3. Only a handful of "regular" daily websites. It wasn't only blogs (and specifically theology blogs) that I gave up six days a week: it was almost everything. I limited myself to half a dozen or so websites that I "allow" myself to check each day, and that's it. (No need to name them except by genre: basically one website alike for news, politics, sports, culture, film, and theology.) This needn't be legalistic: If someone sends me a link, I'll read it; if I need information (the weather, movie times, directions, academic research, etc.), I'll look it up. But the rule is an intensification of #2 by design. There really is, humanly speaking, an infinite amount of worthwhile reading on the internet. And this way I choose at the outset -- like a magazine subscription -- what it is I will read daily, as an acknowledgement of the limited time I have for this kind of reading, combined with an openness to be directed to interesting things by friends and colleagues. Call this the temporal finitude clause.
4. Schedule for online activity. On a normal day, I have three windows available for time on the internet unrelated to work or personal demands. The first is in the morning, before I begin studying: I check my email, Facebook (which for me, unlike others, is not a time-sapper, but a quick skim of what's going on with friends), and the news. I try to limit this to about 20 minutes or less. The second window is lunch: If I'm not eating with others, I'll read articles from my daily websites during that time. Whenever I'm done, though, I'm done with reading on the internet until after dinner. Then it's left to personal discretion whether I ought to be doing something else more worthwhile (relationally, academically, or otherwise), or if it would be good to be online. If so, great; if not, then I keep off.
Without getting even more detailed, these four guidelines constitute my "rule." I have my own handwritten version of it on a small piece of paper taped above my desk.
So how has it been? In a word: fantastic. I am prone to this sort of Big Idea, thought up as a grand reordering of my life in an all-consuming way; so I was cautious in confidence that it would actually work. As was my wife.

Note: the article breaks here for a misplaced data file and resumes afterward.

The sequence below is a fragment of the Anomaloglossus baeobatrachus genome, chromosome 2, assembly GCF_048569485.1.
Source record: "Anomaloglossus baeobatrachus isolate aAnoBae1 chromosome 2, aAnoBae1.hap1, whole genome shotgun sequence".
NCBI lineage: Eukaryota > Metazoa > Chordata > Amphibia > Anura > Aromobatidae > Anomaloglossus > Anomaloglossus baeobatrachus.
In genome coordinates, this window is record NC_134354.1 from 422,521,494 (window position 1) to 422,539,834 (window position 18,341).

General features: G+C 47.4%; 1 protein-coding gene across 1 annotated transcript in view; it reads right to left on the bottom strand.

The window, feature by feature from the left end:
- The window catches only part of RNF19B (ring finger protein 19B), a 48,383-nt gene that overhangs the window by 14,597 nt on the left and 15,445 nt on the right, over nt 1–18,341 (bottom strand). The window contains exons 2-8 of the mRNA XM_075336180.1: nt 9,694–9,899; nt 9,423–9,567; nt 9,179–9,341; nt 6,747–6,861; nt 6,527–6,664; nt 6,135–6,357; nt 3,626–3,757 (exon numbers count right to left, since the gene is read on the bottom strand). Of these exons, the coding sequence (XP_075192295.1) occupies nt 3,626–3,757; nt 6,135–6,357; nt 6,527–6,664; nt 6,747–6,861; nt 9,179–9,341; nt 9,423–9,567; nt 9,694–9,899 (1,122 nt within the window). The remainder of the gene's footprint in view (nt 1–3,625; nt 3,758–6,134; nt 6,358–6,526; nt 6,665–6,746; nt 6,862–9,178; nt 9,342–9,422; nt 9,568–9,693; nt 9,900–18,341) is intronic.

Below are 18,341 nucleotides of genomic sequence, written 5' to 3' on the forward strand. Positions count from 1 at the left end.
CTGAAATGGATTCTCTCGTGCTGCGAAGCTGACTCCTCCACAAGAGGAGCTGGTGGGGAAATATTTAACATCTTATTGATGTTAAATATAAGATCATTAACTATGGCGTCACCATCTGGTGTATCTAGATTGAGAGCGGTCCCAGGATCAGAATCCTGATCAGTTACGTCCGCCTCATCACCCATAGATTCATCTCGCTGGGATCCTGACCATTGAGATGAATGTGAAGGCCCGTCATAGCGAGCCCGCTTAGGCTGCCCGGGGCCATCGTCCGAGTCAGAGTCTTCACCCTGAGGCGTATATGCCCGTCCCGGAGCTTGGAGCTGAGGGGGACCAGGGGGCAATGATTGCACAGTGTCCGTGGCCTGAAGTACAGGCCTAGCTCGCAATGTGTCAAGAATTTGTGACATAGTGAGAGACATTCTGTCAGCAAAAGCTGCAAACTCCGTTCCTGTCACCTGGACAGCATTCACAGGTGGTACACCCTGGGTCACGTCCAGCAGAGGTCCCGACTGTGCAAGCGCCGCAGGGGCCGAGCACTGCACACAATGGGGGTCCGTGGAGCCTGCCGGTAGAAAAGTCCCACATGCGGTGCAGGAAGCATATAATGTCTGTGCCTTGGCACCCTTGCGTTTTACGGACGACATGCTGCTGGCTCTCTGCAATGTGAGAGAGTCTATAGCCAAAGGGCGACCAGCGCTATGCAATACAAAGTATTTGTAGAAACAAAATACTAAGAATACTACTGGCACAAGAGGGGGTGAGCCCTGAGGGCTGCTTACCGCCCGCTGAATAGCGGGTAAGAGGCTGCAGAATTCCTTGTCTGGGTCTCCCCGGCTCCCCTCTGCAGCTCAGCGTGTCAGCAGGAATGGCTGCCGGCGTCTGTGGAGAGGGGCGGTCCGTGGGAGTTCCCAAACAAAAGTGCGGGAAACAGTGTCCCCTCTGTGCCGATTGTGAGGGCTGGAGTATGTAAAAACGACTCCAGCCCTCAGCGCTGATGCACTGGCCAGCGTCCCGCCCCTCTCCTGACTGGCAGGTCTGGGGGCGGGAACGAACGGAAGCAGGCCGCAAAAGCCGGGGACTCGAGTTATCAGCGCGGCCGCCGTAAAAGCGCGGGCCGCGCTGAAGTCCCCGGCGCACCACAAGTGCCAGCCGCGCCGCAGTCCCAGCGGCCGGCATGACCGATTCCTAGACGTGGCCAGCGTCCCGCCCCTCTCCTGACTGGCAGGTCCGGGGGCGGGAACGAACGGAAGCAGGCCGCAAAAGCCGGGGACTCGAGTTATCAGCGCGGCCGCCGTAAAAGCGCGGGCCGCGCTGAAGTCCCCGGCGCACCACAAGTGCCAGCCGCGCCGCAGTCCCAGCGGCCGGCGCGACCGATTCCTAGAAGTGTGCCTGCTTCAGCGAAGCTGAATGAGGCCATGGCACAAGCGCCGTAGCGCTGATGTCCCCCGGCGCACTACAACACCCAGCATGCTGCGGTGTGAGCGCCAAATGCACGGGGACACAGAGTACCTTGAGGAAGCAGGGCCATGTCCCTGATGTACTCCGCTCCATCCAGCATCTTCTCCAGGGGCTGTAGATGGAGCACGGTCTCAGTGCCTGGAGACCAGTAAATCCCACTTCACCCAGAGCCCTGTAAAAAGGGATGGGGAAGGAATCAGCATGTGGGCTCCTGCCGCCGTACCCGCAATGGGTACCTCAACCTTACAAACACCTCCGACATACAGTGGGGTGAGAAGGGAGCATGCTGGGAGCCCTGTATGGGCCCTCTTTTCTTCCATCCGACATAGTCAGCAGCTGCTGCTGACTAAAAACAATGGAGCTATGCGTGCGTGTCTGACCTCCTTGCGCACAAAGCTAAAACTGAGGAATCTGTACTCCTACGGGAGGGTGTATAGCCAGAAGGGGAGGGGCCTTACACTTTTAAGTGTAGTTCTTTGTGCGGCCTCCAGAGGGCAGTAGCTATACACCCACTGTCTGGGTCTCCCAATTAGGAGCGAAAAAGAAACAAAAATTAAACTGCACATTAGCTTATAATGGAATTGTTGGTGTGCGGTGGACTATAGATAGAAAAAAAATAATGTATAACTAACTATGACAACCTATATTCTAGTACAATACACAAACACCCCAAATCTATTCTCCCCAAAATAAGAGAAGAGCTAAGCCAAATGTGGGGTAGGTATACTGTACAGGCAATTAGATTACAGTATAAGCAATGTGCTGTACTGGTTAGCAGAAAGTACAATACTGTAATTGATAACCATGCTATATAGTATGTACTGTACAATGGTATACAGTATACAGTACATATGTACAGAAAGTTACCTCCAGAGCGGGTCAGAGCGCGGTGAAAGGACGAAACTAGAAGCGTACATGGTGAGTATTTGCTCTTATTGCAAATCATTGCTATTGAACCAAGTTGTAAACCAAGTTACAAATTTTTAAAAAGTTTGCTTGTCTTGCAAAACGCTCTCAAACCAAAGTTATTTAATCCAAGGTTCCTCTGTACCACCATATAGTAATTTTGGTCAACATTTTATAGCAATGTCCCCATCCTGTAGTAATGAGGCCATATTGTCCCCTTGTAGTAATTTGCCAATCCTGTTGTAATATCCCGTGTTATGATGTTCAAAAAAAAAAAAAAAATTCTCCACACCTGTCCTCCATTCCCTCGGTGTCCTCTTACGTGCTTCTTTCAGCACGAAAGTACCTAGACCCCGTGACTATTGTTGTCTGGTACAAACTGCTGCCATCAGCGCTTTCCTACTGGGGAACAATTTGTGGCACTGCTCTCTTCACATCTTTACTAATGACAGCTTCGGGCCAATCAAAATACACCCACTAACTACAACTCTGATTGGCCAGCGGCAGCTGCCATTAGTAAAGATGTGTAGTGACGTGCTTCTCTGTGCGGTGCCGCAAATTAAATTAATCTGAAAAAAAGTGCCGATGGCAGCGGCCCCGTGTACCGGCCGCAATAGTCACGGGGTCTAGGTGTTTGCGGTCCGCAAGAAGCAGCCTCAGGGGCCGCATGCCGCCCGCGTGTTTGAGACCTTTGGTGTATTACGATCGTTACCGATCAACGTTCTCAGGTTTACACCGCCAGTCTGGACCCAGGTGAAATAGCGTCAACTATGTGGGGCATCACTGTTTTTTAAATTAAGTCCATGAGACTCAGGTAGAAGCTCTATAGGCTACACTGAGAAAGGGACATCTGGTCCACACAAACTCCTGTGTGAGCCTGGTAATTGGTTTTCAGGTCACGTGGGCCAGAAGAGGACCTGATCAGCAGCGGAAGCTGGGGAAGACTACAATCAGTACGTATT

But for whatever reason, it has. And it actually hasn't been that difficult. The main challenge was psychological: To accept not only that am I constitutionally unable to read everything that I would like to -- unable, that is, to be utterly and totally up-to-date and in-the-know -- but also to accept that, in fact, I will not read and know everything possible, or even try. (Less convolutedly: I had to disabuse myself of the myth that, even if I "can't" do it, I'll do my best . . . and maybe succeed in the process!) Once I moved past that obstacle, the plan became as liberating as I'd hoped it would be. The bulk of my internet interface has migrated to Saturdays, and even then my appetite is diminishing for e-v-e-r-y-t-h-i-n-g; just the good stuff, now, please.
Regarding Saturday, I was initially worried that it would become Internet Day, a weekly binge of exactly what I was trying to fast from the other six days of the week. But that hasn't happened either. As I said, the altered quantity and quality of my new ordinary diet is already having swift and happy consequences for what is appealing when the rules are suspended.
Finally, what of the results for my academic life? These, too, have been all to the good, matching my intentions almost exactly. For example, the amount of time devoted to reading actual books has increased manifold, as well as become markedly less schizophrenic. (For five weeks straight, I read consecutively, and without interruption, through I/1 and I/2 of Barth's Dogmatics from 7:15 to 9:45 every morning. Remember, if that does not sound like much of an accomplishment, that I am not a good reader!)
A second result is that I have time in the evening to spend with my wife or friends. I tend to finish by daily school work, or at least my reading, by early afternoon. I am then free to attend class or work on writing projects without anything hanging over my head for the rest of the day, and in the evening to attend to other matters -- again, time with others, or mundane business, or a lecture on campus, or (what do you know?) pleasure reading, online or otherwise. As a related result, then, my time spent reading for pleasure offline has increased, too: my non-novel-reading self is about to finish David James Duncan's whopping 645-page The Brothers K. And that, mind you, while taking four classes in my second semester as a PhD student.
In other words, not bad for a bad reader. And even better for a (recovering?) internet addict, even if the latter only by virtue of generational birth.